Building a contacts manager using Vue.js and Django as the backend - part two

Building a contacts manager using Vue.js and Django as the backend - part two

Published 10. oct 2019 07:21 by Stein Ove Helset

In the second part of the "Building a contacts manager using Vue.js and Django as the backend" tutorial we're going to go through how to get the Django backend ready.

First of all, weelcome back to the second part of this Vue.js and Django tutorial! If you haven't completed part one yet, you should do it now.

The first thing you can do is to open up your command line and go in to the root of the Django project. Once you're there, you can run these two commands:

$ python makemigrations
$ python migrate

This will create the initial database and make sure everything is ready. Next, we're going to the a Django app for the contacts. This app will contain a database model, serializers for the API and views. To create the app, run the following command:

$ python startapp contact

We also need to add 'contact' to the INSTALLED_APPS in So just go ahead and add it to the list just like you did with 'corsheaders' and 'rest_framework' in the previous part. The reason we have to do this is because our Django project wouldn't know the app existed if it wasn't in that list. INSTALLED_APPS should look like this now:


Creating the database model

Django knows there is an app now, but we need to tell Django what kind of data it should store and how. Inside the 'contact' folder, open up '' in your editor and write the following:

from django.db import models

class Contact(models.Model):
        name = models.CharField(max_length=255)
        phone = models.CharField(max_length=255, blank=True, null=True)
        email = models.CharField(max_length=255, blank=True, null=True)

        class Meta:
                ordering = ('name',)

        def __str__(self):

On the first line, we import models from Django. We create a new class called Contact which is the actual model. For this app we only need three fields: name, phone and email. We add a new property to the Meta sub class so that when we get contacts from the database, it's ordered alphabetically by name.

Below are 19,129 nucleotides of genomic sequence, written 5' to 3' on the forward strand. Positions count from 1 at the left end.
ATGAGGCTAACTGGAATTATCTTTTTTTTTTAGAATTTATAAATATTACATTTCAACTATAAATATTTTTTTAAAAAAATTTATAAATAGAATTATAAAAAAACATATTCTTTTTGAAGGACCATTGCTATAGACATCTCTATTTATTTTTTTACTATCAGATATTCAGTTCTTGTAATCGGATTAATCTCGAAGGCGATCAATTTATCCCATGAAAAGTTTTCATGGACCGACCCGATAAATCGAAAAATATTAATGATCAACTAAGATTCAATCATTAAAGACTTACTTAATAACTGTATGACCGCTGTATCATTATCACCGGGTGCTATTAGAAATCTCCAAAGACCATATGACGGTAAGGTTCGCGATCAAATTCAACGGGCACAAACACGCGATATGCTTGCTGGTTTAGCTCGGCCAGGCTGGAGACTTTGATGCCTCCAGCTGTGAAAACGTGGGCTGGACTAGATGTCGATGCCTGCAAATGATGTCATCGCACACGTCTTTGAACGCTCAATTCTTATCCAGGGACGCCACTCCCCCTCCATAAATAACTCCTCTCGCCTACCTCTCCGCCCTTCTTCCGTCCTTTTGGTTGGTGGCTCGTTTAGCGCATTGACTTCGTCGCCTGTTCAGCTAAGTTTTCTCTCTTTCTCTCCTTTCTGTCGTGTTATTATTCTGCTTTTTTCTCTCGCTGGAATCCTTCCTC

Once again we need to tell the database that there's new tables to create. Run the two following commands:

$ python makemigrations
$ python migrate

Adding some demo content

Before we continue, let's add a couple of contacts using the command line. Open up a Django shell by running this command:

$ python shell

When the shell has opened, you can type these four commands:

>>> from contact.models import Contact
>>> c1 = Contact.objects.create(name='John Doe', phone='+123 321 123', email='')
>>> c2 = Contact.objects.create(name='Jane Doe', phone='+123 321 123', email='')
>>> Contact.objects.all()

Now we've created two contacts (John Doe and Jane Doe). The last command pulls all contacts from the database and prints them in a list.

Django Rest Framework Serializers

First of all, what is a serializer? A serializer is a class/method used by Django to get data from the database and present it in a way an API can understand. Create a new file inside the 'contact' folder called ''. Type the following code inside:

from rest_framework import serializers

from .models import Contact

class ContactSerializer(serializers.HyperlinkedModelSerializer):
    class Meta:
        model = Contact
        fields = ('id', 'name', 'phone', 'email')

This is pretty basic Django/Python syntax. We create a serializer based on the "Contact" model and we want to get those four exact fields.

The views

We also need to create a view. This view will get the serialized data and use a predefined (from Django) ViewSet to return a http response. 'contact/' should look like this:

from .models import Contact # Import our Contact model
from .serializers import ContactSerializer # Import the serializer we just created

# Import django rest framework functions

from rest_framework import viewsets  # Import a function for creating views

class ContactViewSet(viewsets.ModelViewSet): # Create a class based view
    API endpoint that allows tasks to be viewed or edited.
    queryset = Contact.objects.all() # Select all contacts
    serializer_class = ContactSerializer # Serialize data

Django URLS

The last step we have to do before we can test is to add the view in Django's router. Open up 'djangocontacts/' and change it to look like this:

from django.contrib import admin
from django.urls import path, include

from rest_framework import routers # Import the router

from contact.views import ContactViewSet # Import the view we just created

router = routers.DefaultRouter() # Define the router with our view
router.register(r'contacts', ContactViewSet)

urlpatterns = [
        path('', include(router.urls)), # Add the view to the patterns

Try the API using curl

Open up a commandline and type the following command:

$ curl -H 'Accept: application/json; indent=4'
        "id": 2,
        "name": "Jane Doe",
        "phone": "+123 321 123",
        "email": ""
        "id": 1,
        "name": "John Doe",
        "phone": "+123 321 123",
        "email": ""

Nice, right? As you can see, this is the two contacts we added earlier in this part of the tutorial

That was it for this part of the tutorial. Stay tuned for the next part where we go through how to consume the API using Axios and present it in the Vue.js frontend.

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